GENRE: Dramatic Comedy/Crime Story

CC

BB

Pa

LL

VV

S

AA

CoCoCo

MM

Summary:

In MATCHSTICK MEN, a phobic con artist and his protégé are on the verge of pulling off a lucrative swindle when the con artist's teenage daughter arrives unexpectedly. With incredible writing, directing, and acting, as well as a redemptive outcome, MATCHSTICK MEN is nonetheless spoiled by foul language, sexual content, and a portrayal of teenage drinking and smoking.

Review:

Adapted from a 2002 novel by Eric Garcia, the title, MATCHSTICK MEN, means scam artists, con men, flimflam operators, and the like. Nicholas Cage plays Roy, one of these con men that, with his partner, Mercer, played by Sam Rockwell, attempt to pull off their biggest sting ever. All seems well and good until various family-related complications occur - like the sudden appearance of Roy's daughter, and all the problems that accompany such a meeting.

Roy is an obsessive compulsive neat freak who, when not taking his medication, finds himself scrubbing his house with disinfectants and vacuuming under his bed, repeating this madness for days on end. His debilitating problems prevent him from even leaving the house, as he fears open spaces. Cage's character adds to the neurosis several nervous ticks that make him uncomfortably realistic. Roy has accumulated wealth through years of cheating people out of their money. However, his life is empty because he's had no one to share his life and fortune with... until now?

MATCHSTICK MEN attempts to shed light on the lives of con men, those living just under the veneer of society. People with no social security numbers or medical insurance. Nasty people who call unsuspecting elderly or shut-ins and scam them with expensive promises and confidence tricks. Audiences will hate watching the scams and seeing retirees taken for a ride, but, as the story progresses, Cage charms the audience with his desire to redeem himself with remorse over his sins, and genuine concern for his newly found daughter.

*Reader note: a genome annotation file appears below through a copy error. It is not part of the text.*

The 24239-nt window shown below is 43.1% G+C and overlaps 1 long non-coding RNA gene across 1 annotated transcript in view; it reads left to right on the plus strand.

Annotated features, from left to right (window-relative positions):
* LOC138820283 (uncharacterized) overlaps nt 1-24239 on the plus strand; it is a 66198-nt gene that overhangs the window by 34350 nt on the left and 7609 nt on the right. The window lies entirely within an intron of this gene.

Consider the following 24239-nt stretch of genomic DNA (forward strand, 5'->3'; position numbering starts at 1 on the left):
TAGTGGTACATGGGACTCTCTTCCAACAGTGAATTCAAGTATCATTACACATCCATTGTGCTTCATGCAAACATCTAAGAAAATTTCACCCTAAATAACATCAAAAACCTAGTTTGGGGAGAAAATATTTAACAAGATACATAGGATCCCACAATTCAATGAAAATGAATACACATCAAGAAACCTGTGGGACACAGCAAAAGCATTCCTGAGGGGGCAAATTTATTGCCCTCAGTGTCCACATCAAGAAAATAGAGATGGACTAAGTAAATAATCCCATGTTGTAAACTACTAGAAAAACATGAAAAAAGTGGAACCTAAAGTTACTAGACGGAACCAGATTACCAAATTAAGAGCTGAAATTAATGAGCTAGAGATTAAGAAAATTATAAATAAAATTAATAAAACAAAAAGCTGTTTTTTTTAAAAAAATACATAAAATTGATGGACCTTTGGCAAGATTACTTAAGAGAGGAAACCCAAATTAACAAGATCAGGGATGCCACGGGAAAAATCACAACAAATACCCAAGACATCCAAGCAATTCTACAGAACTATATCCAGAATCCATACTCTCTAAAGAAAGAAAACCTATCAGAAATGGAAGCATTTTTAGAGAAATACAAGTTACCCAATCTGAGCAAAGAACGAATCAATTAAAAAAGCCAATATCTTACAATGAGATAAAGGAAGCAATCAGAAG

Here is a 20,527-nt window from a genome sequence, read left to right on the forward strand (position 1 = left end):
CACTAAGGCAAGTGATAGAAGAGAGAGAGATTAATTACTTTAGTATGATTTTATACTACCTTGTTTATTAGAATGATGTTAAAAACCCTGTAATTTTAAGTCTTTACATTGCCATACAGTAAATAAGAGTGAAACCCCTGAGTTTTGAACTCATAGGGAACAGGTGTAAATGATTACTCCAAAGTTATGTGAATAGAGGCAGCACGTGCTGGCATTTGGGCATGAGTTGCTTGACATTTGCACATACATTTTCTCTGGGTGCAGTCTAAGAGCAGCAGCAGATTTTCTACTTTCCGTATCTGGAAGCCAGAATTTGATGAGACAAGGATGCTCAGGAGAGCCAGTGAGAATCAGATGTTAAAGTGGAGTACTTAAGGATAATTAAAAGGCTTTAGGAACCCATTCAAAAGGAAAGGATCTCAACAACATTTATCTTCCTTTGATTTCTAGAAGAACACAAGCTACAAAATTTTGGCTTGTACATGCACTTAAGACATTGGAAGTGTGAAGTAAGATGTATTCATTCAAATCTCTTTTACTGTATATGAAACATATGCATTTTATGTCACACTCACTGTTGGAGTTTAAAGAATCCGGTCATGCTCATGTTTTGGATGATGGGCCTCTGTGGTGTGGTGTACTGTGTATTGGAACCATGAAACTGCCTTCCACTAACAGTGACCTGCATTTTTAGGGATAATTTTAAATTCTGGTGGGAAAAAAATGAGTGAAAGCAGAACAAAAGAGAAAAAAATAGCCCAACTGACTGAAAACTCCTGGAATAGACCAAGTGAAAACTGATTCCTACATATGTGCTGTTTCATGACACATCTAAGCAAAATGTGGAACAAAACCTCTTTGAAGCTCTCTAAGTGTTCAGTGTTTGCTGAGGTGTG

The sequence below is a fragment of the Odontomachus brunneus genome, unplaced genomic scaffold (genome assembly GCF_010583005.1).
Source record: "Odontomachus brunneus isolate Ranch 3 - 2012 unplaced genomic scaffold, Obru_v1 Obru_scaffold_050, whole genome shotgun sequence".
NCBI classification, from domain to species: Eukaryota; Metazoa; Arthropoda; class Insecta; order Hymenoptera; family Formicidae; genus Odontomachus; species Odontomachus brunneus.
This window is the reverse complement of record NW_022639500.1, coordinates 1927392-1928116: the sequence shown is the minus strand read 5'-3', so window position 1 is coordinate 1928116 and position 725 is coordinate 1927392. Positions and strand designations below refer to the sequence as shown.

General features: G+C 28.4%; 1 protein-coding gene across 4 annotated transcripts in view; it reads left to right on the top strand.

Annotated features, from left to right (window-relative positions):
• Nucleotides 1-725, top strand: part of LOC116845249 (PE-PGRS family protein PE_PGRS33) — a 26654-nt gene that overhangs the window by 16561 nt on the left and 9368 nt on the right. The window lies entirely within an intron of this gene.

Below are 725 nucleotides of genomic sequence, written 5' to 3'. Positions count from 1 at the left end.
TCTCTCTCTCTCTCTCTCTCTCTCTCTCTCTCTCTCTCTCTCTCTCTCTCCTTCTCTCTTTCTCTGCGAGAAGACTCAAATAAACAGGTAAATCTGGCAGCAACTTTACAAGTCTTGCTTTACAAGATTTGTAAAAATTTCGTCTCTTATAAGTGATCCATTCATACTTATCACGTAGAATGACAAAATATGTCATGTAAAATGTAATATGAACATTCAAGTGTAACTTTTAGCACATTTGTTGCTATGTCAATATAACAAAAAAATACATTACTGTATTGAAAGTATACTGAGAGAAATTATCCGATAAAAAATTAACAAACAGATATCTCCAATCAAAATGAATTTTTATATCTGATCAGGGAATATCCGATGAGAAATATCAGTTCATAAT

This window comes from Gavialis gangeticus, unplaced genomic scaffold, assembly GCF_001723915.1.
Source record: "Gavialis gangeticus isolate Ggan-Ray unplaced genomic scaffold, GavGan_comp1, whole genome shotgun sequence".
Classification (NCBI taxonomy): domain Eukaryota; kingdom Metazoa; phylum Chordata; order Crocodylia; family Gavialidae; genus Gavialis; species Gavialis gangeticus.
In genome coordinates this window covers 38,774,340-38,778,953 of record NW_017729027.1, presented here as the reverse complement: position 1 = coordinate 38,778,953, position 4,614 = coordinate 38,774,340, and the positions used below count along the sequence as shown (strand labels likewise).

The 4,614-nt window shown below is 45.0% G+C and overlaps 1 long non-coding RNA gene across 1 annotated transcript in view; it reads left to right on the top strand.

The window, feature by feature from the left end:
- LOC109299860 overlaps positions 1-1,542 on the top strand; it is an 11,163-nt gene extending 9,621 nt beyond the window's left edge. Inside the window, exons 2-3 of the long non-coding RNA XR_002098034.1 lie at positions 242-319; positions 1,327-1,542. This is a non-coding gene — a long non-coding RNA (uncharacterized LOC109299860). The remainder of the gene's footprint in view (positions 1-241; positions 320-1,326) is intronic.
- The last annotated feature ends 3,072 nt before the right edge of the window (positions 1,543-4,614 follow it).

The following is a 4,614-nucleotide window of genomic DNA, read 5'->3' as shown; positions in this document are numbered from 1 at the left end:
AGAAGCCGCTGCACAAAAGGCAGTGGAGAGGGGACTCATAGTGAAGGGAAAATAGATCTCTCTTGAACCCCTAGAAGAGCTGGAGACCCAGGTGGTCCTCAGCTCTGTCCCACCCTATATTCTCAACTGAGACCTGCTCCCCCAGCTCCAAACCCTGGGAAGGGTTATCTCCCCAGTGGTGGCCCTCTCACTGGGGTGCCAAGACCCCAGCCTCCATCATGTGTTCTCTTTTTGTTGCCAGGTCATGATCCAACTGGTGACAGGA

Directed by Ridley Scott, best known for ALIEN, BLADERUNNER, THELMA AND LOUISE, and GLADIATOR, Scott's movies are typically big hits. His films are paintings, and this one is no exception. Shot with a retro look, it is "1950s meets the 21st Century." The Rat Pack sound track is a brilliant touch as well.

MATCHSTICK MEN promises to be the 21st Century's STING. If this promise doesn't deliver in time, audiences must have been sleeping. Well written and brilliantly acted, the chemistry between Cage and Rockwell is a stroke of casting brilliance. Hollywood newcomer Alison Lohman is painfully believable as a hyperactive rebellious 14-year-old with a lust for scams. One moment she's absolutely adorable. The audience will almost hope that their sons will end up marrying her. The next moment, the audience will pray their daughters never turn out to be like her.

Despite the brilliant writing, acting, and directing, however, MATCHSTICK MEN has its issues for moral audiences. A major obstacle for discerning parents is the movie's portrayal of teenage drinking. In one scene, Nicholas Cage allows his daughter to drink beer and smoke in his house. Thus, there's not much experienced parenting coming from his character. He teaches her how to scam but redeems it by making her return the money she took.

Additionally, some scenes were shot in a stripper bar with girls dancing at poles. The movie has an irritating 33 obscenities, as well as guns, violence, and attempted murder. MATCHSTICK MEN still has that cold, selfish Hollywood feel to it that says go ahead, do it; you'll surely get away with it.

On the bright side, it is a great story of redemption without having to be caught in the act in order to find true repentance. The very last scene is a tearjerker, love-of-family moment, which is surprising in the wake of many of today's movies. Audiences watch a man go through a lot (granted he put himself there), but he fights frantically to right his wrongs. Audiences get a sense from Cage's character that he's really ready to turn his life around. There is true transformation, which is satisfying.

Please address your comments to:

Barry M. Meyer, Chairman/CEO

Warner Bros., Inc.

4000 Warner Blvd.

Burbank, CA 91522-0001

Phone: (818) 954-6000

Website: www.movies.warnerbros.com

SUMMARY: In MATCHSTICK MEN, a phobic con artist and his protégé are on the verge of pulling off a lucrative swindle when the con artist's teenage daughter arrives unexpectedly. With incredible writing, directing, and acting, as well as a redemptive outcome, MATCHSTICK MEN is nonetheless spoiled by foul language, sexual content, and a portrayal of teenage drinking and smoking.

In Brief: